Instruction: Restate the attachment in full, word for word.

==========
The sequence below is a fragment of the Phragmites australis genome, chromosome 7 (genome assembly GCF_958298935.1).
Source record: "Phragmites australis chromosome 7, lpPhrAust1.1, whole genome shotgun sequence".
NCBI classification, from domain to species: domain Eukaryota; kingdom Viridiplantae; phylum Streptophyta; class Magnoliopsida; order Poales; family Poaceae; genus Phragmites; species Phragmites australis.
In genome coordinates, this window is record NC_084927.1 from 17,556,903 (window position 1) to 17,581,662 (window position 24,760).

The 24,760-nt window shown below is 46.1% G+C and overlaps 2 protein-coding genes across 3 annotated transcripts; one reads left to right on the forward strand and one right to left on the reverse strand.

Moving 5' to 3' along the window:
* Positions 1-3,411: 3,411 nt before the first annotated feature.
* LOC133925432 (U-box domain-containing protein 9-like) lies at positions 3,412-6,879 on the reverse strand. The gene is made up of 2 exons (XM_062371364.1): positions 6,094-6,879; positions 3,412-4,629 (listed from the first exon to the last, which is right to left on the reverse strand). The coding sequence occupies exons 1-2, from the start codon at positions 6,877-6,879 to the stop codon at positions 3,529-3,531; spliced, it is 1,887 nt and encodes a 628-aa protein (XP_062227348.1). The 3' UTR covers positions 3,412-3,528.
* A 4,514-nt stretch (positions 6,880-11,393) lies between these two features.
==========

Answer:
The sequence below is a fragment of the Phragmites australis genome, chromosome 7 (genome assembly GCF_958298935.1).
Source record: "Phragmites australis chromosome 7, lpPhrAust1.1, whole genome shotgun sequence".
NCBI classification, from domain to species: domain Eukaryota; kingdom Viridiplantae; phylum Streptophyta; class Magnoliopsida; order Poales; family Poaceae; genus Phragmites; species Phragmites australis.
In genome coordinates, this window is record NC_084927.1 from 17,556,903 (window position 1) to 17,581,662 (window position 24,760).

The 24,760-nt window shown below is 46.1% G+C and overlaps 2 protein-coding genes across 3 annotated transcripts; one reads left to right on the forward strand and one right to left on the reverse strand.

Moving 5' to 3' along the window:
* Positions 1-3,411: 3,411 nt before the first annotated feature.
* LOC133925432 (U-box domain-containing protein 9-like) lies at positions 3,412-6,879 on the reverse strand. The gene is made up of 2 exons (XM_062371364.1): positions 6,094-6,879; positions 3,412-4,629 (listed from the first exon to the last, which is right to left on the reverse strand). The coding sequence occupies exons 1-2, from the start codon at positions 6,877-6,879 to the stop codon at positions 3,529-3,531; spliced, it is 1,887 nt and encodes a 628-aa protein (XP_062227348.1). The 3' UTR covers positions 3,412-3,528.
* A 4,514-nt stretch (positions 6,880-11,393) lies between these two features.